Lecture01-2003 - I. Basic Microeconomic Problem A. The...

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1 I. Basic Microeconomic Problem A. The Microeconomic Problem 1. The typical definition of economics is the study of the allocation of scarce resources to satisfy unlimited and competing human wants and desires. Within this basic definition, we see the elements of a mathematical programming model: a. An objective function, or a measure of human wants and desires which we will attempt to maximize. b. Constraints or limits to simply giving humans all that they could possibly want. c. Implied in the definition is also the concept that we have choice variables or instruments within our control to effect this maxmization. 2. Within the consumer’s problem we define those elements: Max U x s t x p Y ( ) . . ' a. In this problem, the objective function is the consumer’s utility, the constraint is income, and the choice variables are levels of different commodities consumed. b. How do we determine the optimum for this problem? 3. Similarly, the producer’s problem becomes Max y p w x s t y F x ' ' . . ( ) - = a. As in the consumer’s problem, we have an objective function which is profit, constraints which is the production function, and choice variables which are the levels of inputs and outputs. b. Again, how do we determine the optimum in theory and in practice. Moss, Charles B. “Applied Optimization in Agriculture.” In Handbook of Applied Optimization edited by Panos Pardolous and Mauricio G. C. Resende, pp. 957–66. New York: Oxford Press, 2002. II. Agricultural Optimization Problems A. Food and Diet Problems 1. The food and diet research can be characterized by two major focuses: a. Least cost combination of foods to meet dietary needs. Stigler’s “Cost of subsistence”. b. Least cost feed ration studies. 2. The basic application would involve minimizing the cost of a diet subject to some nutritional constraint:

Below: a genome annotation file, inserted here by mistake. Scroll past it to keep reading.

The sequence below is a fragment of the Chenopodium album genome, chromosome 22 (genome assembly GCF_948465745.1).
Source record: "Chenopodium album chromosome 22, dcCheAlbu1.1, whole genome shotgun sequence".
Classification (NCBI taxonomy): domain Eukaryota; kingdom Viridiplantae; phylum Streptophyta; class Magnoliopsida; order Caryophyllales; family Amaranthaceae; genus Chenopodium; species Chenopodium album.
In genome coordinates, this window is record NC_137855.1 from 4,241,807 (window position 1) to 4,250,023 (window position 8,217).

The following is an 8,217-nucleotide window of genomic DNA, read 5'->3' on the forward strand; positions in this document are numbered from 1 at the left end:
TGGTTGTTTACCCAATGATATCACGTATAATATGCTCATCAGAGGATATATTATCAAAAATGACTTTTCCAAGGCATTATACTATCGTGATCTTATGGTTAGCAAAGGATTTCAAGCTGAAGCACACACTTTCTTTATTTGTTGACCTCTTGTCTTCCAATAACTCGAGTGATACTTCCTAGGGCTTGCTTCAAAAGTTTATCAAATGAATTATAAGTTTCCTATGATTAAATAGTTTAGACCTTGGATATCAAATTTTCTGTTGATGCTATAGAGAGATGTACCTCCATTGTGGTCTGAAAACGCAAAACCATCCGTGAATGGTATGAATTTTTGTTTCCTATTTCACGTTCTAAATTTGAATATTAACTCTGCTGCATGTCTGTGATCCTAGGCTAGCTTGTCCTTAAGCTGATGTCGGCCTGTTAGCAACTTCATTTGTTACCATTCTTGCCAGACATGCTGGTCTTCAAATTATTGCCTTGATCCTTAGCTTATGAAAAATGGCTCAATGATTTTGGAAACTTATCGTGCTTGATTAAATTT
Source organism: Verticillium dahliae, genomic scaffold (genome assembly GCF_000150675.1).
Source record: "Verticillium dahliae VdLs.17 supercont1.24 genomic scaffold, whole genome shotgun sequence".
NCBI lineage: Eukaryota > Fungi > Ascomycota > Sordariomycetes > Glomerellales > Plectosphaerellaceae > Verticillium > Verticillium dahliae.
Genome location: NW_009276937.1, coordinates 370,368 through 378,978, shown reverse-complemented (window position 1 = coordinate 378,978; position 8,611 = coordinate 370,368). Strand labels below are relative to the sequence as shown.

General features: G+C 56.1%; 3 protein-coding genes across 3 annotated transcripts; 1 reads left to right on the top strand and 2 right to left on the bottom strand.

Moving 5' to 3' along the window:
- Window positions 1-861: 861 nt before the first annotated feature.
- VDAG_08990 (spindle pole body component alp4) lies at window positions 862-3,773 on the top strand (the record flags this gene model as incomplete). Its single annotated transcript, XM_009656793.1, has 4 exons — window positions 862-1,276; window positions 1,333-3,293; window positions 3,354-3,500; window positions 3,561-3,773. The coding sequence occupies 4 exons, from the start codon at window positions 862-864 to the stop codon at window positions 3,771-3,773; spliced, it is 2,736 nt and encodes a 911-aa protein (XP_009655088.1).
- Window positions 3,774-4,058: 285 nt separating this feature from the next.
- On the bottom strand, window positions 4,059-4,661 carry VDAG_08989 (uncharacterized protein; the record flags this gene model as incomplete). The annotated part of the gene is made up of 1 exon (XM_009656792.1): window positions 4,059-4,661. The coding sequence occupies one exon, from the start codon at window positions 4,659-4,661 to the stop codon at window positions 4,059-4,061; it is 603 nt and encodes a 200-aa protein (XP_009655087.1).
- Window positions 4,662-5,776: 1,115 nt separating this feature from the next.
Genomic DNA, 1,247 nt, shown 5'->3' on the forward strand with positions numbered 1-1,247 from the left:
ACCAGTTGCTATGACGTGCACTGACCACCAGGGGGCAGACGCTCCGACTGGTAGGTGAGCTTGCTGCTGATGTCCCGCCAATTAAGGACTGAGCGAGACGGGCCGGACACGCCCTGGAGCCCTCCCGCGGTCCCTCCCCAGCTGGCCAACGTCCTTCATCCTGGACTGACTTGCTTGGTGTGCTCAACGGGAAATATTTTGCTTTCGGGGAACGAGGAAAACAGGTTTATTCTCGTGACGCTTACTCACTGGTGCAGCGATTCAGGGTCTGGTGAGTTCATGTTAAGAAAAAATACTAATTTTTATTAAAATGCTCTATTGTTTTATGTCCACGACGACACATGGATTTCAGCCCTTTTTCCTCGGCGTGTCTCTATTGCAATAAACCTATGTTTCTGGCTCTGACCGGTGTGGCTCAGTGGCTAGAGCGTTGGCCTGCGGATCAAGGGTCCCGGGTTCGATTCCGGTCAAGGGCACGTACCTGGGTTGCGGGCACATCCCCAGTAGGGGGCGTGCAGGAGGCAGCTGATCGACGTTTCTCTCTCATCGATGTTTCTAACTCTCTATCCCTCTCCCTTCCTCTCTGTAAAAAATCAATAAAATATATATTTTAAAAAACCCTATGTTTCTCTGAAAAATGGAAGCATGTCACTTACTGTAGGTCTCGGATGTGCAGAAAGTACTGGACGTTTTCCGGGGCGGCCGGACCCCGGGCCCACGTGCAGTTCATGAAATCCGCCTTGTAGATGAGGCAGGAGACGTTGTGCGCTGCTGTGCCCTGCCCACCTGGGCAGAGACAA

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AEB 6533–Static and Dynamic Optimization Professor Charles B. Moss 2 min .. x cx s t A xb a. c is a vector of prices for each food, b. x is a vector of choice levels for each food, c. A is a matrix of nutrients provided by each food, and d. b is a vector of minimum nutritional requirements. 2. More advanced formulations of the diet problem have been developed in the guise of the household production model.
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This note was uploaded on 11/08/2011 for the course AEB 6533 taught by Professor Moss during the Fall '08 term at University of Florida.

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Lecture01-2003 - I. Basic Microeconomic Problem A. The...

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